Nida: Day 5

Today was a day of transition in the Nida program. Tim Beal finished his third lecture and will be traveling with his spouse in Croatia next week, and a few faculty are heading home (Piotr Blumczynsky, Bob Hodgson, and Rosemary Arrojo) and Lawrence Venuti will arrive soon for next week's lectures. The meal last night had a celebratory feel, enhanced no doubt by the excellent grappa made by the family who runs the hotel.

We had two fascinating faculty lectures as well as two excellent Associate presentations. I'm running behind with my summary, since it's already Day 6, so these will be quick.

Edwin Gentzler - "Traveling Shakespeare: A Midsummer Night's Dream in Germany"

Edwin presented a discussion of the "translation" of Shakespeare into different languages, printed editions, performances, movies, and music, focusing specifically on Germany and the US. He started by showing how Shakespeare himself was a "translating author" who was a "voracious user and adapter of existing translations." In the 17th century, traveling English comedians and performers exported narratives and plays into the Continent, even through the Puritan period in which Shakespeare's plays were banned in London. Before "copyright," they considered themselves to be the "owners" of these stories, and they adapted them significantly to new languages and cultures. Shakespeare was kept alive through translation and traveling performance through the 18th century, and it contributed significantly to the development of national language and identity in Germany and, along with the Bible, in the US.

In the 19th and 20th centuries, Shakespeare's Midsummer Night's Dream was adapted into a variety of theater productions, Mendelssohn's overture (1826), Britton's opera (1960), ballets from Petipa (1876), Balanchine (1962), and Neumeier (1977), and influential films from Reinhardt (1935) and Hall (1968). It has been adapted in an extended corpus by Neil Gaiman in Sandman 19 [yay for a Gaiman shoutout!], and adolescent fiction and urban fantasy literature.

Tim Beal, "Word Processing: Translation as Media"

Tim's final lecture explored in more depth the relationship between translation and media. One idea that sparked conversation was his contention that the Bible IS translation and IS media all the way down; there is no "original Bible" behind these media, and no Bible apart from translation and media. What one thinks of as "The Bible" is an effect of canonization as "fixed moment," by "fiat," the command of "let there be an original." Biblical studies (and the church!) must reckon with this complex situation viz. the text and tradition.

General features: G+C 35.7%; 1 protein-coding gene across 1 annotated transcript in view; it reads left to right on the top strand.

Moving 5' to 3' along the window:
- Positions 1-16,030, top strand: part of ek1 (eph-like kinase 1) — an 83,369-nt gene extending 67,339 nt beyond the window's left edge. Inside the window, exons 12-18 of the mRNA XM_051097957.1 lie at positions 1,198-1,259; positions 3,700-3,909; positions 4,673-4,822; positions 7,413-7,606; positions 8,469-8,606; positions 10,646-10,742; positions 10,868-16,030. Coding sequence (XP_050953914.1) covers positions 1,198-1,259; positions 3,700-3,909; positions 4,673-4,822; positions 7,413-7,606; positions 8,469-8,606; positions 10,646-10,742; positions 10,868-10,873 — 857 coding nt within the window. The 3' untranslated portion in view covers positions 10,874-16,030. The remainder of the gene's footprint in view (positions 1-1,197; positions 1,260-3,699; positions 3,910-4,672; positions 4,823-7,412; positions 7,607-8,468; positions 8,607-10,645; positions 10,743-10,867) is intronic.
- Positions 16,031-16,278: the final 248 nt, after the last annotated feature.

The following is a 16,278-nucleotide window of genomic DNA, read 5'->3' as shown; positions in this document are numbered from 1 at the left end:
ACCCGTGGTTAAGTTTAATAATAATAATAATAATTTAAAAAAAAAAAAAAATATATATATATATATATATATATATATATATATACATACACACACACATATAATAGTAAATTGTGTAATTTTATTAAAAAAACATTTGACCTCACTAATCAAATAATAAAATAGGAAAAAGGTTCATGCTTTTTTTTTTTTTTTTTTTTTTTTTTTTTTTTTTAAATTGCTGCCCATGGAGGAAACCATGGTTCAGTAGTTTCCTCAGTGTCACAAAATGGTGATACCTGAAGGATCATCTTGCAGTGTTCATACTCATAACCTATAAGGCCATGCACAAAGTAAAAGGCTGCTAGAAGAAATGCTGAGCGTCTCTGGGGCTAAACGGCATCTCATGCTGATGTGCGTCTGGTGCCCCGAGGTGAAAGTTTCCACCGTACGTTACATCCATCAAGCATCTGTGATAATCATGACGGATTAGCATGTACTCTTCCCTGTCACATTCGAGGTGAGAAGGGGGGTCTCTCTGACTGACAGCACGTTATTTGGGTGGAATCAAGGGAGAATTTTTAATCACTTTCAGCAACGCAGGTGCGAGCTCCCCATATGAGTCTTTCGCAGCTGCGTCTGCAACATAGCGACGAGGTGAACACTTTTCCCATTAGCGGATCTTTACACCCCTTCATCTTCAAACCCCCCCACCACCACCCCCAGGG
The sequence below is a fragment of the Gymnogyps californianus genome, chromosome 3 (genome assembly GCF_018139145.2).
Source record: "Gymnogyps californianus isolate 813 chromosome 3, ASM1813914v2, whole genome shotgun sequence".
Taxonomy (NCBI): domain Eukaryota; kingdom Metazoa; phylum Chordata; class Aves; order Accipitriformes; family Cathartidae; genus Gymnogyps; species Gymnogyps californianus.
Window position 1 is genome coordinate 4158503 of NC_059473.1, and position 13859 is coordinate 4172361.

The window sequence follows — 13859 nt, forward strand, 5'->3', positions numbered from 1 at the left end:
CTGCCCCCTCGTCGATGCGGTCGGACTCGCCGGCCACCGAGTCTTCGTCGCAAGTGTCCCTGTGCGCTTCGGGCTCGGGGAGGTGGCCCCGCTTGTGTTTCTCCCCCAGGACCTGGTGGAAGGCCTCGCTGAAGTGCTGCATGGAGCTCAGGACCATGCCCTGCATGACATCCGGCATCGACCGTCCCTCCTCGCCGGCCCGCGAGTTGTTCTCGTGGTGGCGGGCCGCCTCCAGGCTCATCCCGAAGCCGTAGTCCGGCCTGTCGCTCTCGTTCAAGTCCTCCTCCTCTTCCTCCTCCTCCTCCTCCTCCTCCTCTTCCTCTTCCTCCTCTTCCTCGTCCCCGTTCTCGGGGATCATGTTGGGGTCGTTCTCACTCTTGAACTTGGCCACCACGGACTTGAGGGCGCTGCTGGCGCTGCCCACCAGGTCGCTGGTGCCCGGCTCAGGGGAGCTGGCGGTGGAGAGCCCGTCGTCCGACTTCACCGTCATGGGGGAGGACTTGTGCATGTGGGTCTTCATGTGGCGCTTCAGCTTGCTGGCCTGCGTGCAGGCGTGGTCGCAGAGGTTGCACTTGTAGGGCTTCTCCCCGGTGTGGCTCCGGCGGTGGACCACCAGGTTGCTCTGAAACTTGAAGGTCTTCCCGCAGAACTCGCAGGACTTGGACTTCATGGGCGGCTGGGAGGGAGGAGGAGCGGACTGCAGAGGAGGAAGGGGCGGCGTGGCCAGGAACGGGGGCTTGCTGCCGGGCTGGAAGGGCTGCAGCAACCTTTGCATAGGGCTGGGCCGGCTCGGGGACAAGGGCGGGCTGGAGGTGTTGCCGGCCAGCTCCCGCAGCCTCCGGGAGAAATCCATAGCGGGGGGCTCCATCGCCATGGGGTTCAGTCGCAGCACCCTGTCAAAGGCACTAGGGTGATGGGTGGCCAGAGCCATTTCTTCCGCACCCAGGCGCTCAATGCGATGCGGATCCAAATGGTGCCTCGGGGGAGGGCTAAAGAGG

In applying his notion of translation as "transpace," as travel and not arrival, as making space for the Other, he unpacked the concepts of "word processing," "everyware," and "lossy" translations.

First, consider this IBM video (by Jim Henson) that promotes the notion that humans can do the "thinking" while machines do the "work." One of my favorite new quotes: "I don't do much work anymore, I'm too busy thinking."

The concept of "word processing" was introduced by IBM in the 1960s as part of the marketing for its Selectric typewriters. They termed their new class of smart machines "input processing equipment." Processing in this case means the translation of ideas and input into digital data, from one medium to another. And so, work and writing are like meat processing: the transformation of raw materials into consumable products.

Adam Greenfield coined the term "everyware" to refer to the increasing integration between humans and technology. In the same way that technology is everywhere, translation is everywhere and invisible (Cronin). There are several effects of the increased role of technology in the way that people experience and process culture/thought. Cronin identified three: "translation prosumption," i.e., crowdsourced and participatory translation; "post-print translation literacy," i.e., power-browsing and gist-translation; and "translation as plurisubjectivity," i.e., translation as interactive and political rather than a monadic activity. To these, Tim added "visual literacy" and "processuality," by which he means the way in which hypermedia resists closure.

In his discussion of the "lossy" in translation, Tim pointed out how translation inevitably loses data in its transfer of meanings from the "cloud" of knowledge to the translated text. (Compare this to his discussion of the reduction of the Other to sameness, via Levinas.) He discussed as an example the difficulty of translating Job 42:6.

This final point was very interesting to me. What would an intentionally "low-fi" look like? Most Bible translations brag of their "high fidelity," but their crystal clear representations are still reductive and lossy. In music, the "low-fi" artists intentionally leave space and noise in their recordings through the use of analog technology. There is new and serendipitous meaning found within the noise and the ambiguity of low-fi recordings. An initial place to apply this model to translation would be biblical poetry, in which existing translations strive for clarity at the expense of the rich and mysterious evocations of the source. It's rather like digitizing vinyl and "cleaning up" the pops and scratches; it is loss through enhancement.